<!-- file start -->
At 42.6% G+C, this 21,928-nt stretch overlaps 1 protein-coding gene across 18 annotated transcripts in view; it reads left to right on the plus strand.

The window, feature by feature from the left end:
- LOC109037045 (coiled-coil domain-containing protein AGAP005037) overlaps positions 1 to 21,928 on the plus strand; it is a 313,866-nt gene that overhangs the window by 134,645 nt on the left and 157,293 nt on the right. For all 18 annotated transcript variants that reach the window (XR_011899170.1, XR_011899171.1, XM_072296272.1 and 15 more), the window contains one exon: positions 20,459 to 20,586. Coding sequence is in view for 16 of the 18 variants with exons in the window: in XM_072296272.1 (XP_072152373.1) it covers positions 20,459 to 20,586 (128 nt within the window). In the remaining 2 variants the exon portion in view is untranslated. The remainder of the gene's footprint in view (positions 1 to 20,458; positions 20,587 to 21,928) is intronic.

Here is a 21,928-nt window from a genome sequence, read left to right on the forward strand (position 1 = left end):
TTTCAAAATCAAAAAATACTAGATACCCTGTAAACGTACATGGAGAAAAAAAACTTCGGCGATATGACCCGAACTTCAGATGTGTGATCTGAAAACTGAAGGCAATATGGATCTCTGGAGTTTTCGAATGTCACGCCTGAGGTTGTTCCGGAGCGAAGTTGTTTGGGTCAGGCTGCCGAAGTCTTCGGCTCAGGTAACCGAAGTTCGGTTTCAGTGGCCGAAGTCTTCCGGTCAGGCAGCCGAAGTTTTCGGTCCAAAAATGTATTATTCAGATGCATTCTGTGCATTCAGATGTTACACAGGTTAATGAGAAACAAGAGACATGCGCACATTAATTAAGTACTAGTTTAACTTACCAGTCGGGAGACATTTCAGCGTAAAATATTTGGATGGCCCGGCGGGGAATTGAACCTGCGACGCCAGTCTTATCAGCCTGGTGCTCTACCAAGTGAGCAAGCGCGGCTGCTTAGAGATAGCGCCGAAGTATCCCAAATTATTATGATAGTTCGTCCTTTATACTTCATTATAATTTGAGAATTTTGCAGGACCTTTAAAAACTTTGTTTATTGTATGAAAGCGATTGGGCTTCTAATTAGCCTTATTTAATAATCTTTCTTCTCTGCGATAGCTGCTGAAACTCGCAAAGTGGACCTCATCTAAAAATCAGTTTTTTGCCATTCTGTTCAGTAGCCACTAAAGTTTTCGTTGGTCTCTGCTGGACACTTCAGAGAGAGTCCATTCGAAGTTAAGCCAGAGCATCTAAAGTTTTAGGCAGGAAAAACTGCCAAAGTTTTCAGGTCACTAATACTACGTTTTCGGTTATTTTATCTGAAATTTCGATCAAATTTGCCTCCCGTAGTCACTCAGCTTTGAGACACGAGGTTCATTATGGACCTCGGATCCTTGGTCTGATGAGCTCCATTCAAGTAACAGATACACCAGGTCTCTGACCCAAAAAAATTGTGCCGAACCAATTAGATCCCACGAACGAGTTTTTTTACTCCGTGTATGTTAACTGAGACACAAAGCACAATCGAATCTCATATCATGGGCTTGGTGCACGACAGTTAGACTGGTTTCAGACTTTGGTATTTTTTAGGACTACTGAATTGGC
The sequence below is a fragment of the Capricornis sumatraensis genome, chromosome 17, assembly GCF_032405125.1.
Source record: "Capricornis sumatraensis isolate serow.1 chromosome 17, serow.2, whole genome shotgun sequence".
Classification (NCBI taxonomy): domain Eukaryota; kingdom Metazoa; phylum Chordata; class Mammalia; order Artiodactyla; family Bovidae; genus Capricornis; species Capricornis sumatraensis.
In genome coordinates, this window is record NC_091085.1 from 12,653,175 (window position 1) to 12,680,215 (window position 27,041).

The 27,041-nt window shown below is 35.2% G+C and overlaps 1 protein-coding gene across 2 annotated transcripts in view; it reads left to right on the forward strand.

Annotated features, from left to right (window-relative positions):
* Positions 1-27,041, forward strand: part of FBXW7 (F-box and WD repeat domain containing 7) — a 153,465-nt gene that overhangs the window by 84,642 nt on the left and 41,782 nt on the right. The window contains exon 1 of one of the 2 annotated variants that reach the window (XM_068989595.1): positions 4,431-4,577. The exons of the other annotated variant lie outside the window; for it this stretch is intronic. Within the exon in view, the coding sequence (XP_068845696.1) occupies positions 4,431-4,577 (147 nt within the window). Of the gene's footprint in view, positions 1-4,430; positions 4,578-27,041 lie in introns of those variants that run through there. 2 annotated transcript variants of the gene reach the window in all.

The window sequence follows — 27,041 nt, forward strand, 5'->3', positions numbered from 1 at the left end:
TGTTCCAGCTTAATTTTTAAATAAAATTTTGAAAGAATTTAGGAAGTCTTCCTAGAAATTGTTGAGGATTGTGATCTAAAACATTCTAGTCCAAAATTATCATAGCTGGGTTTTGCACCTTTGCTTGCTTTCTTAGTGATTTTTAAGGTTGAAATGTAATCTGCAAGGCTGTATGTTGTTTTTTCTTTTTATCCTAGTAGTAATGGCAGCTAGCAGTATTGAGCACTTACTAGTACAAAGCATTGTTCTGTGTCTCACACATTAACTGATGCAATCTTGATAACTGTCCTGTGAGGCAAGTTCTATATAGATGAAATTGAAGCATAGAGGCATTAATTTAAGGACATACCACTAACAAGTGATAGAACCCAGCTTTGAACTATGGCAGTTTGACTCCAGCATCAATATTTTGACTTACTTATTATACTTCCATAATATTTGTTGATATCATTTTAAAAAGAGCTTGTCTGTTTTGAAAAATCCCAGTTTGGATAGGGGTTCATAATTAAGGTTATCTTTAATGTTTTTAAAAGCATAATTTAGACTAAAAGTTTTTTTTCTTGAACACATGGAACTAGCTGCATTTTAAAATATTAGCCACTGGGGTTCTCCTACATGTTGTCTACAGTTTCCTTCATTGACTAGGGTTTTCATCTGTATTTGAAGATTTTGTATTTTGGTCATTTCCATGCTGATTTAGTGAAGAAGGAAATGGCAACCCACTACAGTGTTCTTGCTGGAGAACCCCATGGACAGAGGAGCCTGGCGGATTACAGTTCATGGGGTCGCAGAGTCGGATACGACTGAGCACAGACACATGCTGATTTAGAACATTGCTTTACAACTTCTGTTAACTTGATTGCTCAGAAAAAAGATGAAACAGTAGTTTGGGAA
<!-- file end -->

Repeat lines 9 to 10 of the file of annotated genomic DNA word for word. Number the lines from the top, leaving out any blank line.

In genome coordinates, this window is record NC_091085.1 from 12,653,175 (window position 1) to 12,680,215 (window position 27,041).

The 27,041-nt window shown below is 35.2% G+C and overlaps 1 protein-coding gene across 2 annotated transcripts in view; it reads left to right on the forward strand.